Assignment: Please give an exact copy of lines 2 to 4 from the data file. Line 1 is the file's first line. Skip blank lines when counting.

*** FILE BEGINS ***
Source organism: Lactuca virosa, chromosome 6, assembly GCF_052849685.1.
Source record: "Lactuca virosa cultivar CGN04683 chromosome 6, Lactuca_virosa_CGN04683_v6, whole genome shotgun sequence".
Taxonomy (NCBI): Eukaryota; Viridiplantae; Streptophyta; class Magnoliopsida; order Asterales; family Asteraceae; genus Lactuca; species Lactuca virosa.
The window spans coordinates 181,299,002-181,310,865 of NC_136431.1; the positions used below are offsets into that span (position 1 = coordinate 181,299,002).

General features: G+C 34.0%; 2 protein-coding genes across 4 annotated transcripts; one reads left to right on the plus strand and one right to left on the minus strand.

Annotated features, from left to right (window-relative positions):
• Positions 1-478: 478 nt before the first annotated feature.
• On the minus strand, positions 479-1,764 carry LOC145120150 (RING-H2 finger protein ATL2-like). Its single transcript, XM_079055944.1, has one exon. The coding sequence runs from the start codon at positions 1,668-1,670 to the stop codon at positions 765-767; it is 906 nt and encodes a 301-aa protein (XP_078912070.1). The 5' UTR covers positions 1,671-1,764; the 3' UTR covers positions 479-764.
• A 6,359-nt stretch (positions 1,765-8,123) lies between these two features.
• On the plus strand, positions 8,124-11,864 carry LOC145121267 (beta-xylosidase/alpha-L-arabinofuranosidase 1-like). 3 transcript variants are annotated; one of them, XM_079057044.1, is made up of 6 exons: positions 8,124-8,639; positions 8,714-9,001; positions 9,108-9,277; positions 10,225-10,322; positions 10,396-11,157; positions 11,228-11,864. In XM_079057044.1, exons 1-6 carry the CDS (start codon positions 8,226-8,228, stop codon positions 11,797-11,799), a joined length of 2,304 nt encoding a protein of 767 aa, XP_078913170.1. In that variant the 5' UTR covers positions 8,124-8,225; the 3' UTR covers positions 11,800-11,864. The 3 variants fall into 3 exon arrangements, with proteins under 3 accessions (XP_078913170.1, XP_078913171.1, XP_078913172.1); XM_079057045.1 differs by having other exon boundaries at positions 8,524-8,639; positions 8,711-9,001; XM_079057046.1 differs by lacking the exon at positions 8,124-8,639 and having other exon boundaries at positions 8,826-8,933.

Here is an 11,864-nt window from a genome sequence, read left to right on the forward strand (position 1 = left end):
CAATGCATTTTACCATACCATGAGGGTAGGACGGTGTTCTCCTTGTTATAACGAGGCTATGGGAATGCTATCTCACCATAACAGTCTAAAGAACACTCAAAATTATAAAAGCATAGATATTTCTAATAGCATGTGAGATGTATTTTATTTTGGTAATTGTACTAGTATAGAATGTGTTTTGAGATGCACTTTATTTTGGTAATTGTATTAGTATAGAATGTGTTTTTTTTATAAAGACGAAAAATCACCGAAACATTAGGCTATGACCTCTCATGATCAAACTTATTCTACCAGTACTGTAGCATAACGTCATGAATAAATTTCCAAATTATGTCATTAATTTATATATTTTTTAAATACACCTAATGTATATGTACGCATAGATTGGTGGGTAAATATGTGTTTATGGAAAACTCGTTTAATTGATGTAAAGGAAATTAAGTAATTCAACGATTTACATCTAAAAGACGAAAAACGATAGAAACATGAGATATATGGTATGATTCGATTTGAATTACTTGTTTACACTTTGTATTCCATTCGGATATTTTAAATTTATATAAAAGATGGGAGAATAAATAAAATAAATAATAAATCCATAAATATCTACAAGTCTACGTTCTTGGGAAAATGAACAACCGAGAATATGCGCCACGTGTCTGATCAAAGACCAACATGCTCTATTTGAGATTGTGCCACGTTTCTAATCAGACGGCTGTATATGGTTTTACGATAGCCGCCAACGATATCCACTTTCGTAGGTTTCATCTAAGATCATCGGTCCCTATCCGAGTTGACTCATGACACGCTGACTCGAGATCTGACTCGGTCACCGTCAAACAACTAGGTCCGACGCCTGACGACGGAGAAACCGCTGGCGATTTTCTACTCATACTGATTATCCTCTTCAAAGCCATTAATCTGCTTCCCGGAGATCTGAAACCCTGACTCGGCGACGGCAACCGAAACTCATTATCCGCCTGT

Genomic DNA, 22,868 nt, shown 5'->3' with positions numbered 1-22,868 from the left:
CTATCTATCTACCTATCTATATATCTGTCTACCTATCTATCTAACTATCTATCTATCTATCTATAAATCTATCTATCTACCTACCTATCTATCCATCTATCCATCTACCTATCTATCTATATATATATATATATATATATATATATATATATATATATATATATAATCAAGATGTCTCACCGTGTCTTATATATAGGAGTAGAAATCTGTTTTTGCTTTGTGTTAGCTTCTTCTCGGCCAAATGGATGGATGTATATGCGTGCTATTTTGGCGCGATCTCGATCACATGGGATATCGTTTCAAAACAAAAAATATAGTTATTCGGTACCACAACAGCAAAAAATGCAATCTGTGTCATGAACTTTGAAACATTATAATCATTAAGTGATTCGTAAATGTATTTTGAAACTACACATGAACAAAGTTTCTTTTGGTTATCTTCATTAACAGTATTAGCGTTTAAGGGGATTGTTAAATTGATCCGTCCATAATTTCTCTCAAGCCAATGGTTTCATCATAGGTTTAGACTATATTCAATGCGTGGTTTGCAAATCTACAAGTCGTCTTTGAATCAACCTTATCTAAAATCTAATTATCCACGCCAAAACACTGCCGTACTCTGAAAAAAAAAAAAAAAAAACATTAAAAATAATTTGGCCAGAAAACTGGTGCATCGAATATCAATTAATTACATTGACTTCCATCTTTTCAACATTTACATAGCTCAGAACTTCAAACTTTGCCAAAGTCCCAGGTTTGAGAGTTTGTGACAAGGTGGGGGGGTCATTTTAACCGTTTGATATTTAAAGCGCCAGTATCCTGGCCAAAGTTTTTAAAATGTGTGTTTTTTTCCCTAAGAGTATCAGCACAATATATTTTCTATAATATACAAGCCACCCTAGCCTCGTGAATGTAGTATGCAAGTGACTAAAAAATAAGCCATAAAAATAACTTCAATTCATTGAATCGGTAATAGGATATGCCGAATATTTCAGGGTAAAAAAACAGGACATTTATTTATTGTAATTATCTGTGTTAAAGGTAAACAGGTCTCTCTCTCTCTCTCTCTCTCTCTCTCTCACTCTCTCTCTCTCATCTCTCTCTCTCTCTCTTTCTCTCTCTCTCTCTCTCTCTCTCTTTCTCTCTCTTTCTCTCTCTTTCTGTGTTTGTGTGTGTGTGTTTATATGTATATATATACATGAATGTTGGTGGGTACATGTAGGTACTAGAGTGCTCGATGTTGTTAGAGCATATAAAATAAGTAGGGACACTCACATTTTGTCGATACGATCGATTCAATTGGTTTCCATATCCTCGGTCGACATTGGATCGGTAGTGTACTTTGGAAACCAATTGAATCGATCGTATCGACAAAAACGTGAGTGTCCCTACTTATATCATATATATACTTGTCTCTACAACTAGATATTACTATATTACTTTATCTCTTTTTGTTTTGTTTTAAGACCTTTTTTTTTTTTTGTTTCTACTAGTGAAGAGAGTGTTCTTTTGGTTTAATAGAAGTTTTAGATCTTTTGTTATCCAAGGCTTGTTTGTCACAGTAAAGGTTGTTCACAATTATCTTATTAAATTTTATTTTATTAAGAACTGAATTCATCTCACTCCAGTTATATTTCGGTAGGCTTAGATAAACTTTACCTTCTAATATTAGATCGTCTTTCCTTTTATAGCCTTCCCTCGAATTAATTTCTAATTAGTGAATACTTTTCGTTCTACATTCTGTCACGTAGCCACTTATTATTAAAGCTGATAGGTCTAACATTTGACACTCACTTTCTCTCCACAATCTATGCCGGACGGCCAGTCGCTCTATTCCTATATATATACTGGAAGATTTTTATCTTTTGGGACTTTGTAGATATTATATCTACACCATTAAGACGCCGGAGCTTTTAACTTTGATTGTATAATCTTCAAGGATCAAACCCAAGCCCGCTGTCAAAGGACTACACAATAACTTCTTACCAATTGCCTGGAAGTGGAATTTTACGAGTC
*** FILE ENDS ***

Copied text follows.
Source record: "Lactuca virosa cultivar CGN04683 chromosome 6, Lactuca_virosa_CGN04683_v6, whole genome shotgun sequence".
Taxonomy (NCBI): Eukaryota; Viridiplantae; Streptophyta; class Magnoliopsida; order Asterales; family Asteraceae; genus Lactuca; species Lactuca virosa.
The window spans coordinates 181,299,002-181,310,865 of NC_136431.1; the positions used below are offsets into that span (position 1 = coordinate 181,299,002).